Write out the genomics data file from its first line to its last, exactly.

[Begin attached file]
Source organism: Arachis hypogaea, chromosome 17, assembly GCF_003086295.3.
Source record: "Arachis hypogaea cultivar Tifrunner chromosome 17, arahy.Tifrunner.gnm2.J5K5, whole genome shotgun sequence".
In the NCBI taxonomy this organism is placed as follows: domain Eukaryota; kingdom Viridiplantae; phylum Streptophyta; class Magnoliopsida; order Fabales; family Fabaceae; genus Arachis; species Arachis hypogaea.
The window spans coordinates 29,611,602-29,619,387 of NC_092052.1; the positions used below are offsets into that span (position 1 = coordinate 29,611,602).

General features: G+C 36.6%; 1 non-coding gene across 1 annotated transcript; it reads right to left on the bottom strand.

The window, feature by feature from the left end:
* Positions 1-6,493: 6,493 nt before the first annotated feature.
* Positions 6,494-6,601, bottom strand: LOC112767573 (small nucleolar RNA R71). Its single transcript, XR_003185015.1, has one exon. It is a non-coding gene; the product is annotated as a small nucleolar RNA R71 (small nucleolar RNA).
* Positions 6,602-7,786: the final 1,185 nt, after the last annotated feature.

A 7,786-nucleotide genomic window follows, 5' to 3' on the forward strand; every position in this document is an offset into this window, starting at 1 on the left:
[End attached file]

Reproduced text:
Source organism: Arachis hypogaea, chromosome 17, assembly GCF_003086295.3.
Source record: "Arachis hypogaea cultivar Tifrunner chromosome 17, arahy.Tifrunner.gnm2.J5K5, whole genome shotgun sequence".
In the NCBI taxonomy this organism is placed as follows: domain Eukaryota; kingdom Viridiplantae; phylum Streptophyta; class Magnoliopsida; order Fabales; family Fabaceae; genus Arachis; species Arachis hypogaea.
The window spans coordinates 29,611,602-29,619,387 of NC_092052.1; the positions used below are offsets into that span (position 1 = coordinate 29,611,602).

General features: G+C 36.6%; 1 non-coding gene across 1 annotated transcript; it reads right to left on the bottom strand.

The window, feature by feature from the left end:
* Positions 1-6,493: 6,493 nt before the first annotated feature.
* Positions 6,494-6,601, bottom strand: LOC112767573 (small nucleolar RNA R71). Its single transcript, XR_003185015.1, has one exon. It is a non-coding gene; the product is annotated as a small nucleolar RNA R71 (small nucleolar RNA).
* Positions 6,602-7,786: the final 1,185 nt, after the last annotated feature.

A 7,786-nucleotide genomic window follows, 5' to 3' on the forward strand; every position in this document is an offset into this window, starting at 1 on the left: